When the oldest prosthetic limb was discovered on a 3000-years-old mummy, scientists believed that it was a part of the mummy’s burial right, something that was added to the dead body during its burial, something that’ll help the dead tramp smoothly into afterlife. But in 2007 a British Egyptologist, upon examination challenged this notion and claimed that the prosthetic leg was used when the person was alive. The fake foot is expertly fashioned and has visible signs of wears and tears. It’s made of wood and leather and was strapped to a noble woman within 50 to 60 years of age. Researchers made a replica of the limb to have volunteers wear and walk in them  in order to establish, once and for all, if the prosthetic limb was workable or not.

10. World’s oldest trousers, 3000 to 3300 year old.
In a fairly recent discovery, remains of two horse riders in China have had decorated pants on their legs which is now believed to be the world’s oldest known set of trousers. The woolen trouser has straight-fitting legs and a wide crotch with decorations woven into them.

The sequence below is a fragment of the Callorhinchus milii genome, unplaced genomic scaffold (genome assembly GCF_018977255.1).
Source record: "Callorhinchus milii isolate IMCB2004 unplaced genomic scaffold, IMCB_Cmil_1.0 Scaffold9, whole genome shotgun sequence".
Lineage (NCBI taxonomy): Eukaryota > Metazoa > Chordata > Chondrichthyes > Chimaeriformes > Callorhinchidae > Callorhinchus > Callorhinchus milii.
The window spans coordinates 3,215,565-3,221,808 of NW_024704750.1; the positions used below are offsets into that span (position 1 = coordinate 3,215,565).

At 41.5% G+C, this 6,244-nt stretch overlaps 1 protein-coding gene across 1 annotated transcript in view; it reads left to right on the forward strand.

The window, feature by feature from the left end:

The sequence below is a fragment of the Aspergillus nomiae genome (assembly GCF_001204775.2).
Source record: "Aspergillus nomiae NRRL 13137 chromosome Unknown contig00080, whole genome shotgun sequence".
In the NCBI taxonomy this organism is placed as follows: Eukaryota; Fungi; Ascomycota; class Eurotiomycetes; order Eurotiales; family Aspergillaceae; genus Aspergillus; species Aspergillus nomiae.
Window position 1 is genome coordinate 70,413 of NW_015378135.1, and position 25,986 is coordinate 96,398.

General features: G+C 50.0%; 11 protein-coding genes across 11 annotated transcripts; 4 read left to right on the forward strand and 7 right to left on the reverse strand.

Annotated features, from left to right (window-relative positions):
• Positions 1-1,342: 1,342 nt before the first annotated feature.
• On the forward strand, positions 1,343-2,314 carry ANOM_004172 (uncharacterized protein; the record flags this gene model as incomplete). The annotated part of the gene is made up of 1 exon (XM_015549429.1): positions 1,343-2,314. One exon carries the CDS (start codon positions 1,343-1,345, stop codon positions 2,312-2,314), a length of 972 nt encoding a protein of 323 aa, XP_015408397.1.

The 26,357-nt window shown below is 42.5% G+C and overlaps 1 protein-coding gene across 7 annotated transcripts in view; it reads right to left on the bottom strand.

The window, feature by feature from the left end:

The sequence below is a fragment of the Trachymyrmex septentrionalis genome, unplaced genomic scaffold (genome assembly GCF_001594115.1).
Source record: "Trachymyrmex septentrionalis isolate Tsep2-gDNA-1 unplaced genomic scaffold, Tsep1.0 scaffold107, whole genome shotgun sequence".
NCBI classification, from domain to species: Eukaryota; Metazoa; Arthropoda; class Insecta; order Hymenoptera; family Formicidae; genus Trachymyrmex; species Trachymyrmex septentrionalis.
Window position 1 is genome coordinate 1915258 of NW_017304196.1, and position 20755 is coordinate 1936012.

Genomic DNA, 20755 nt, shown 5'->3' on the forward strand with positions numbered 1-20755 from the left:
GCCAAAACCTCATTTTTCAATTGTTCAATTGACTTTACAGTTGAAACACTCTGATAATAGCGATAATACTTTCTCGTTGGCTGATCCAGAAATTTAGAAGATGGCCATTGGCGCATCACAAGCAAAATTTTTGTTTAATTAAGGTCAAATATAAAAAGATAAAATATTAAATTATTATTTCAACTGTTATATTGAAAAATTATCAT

Guesses are that pants were used by the nomadic herders in Central Asia because it allowed ease in movement specially while riding on horseback as well as protect the legs from any kind of external onslaught. Although the origin of horse riding is debatable, scientists believe that the use of trousers came shortly thereafter.

11. The intact seal on King Tutankhamun’s fifth shrine, over 3000 years old.
This is the unbroken seal of King Tut’s fifth shrines. Photographed by Harry Burton, the seal had stayed untouched for 3,245 years.

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In the 20’s archaeologist and Egyptologist Howard Carter discovered the young king’s tomb who was buried in a series of four sarcophagi, which were kept inside five shrines. Though the tomb had been raided twice, most of the rooms were inaccessible.

Tutankhamen was an insignificant Pharaoh who died when he was quiet young and pretty much all his wealth was buried with him. Despite this Tutankhamen tomb is consequential and highly revered by archaeologists. This is because Tut’s tomb was buried under other tombs so most robbers never found it and almost all of its valuable wealth remained intact and secured for thousands of years. Owing to its position, the tomb’s entrance was sealed by mud and rocks protecting it against flood and similar catastrophes.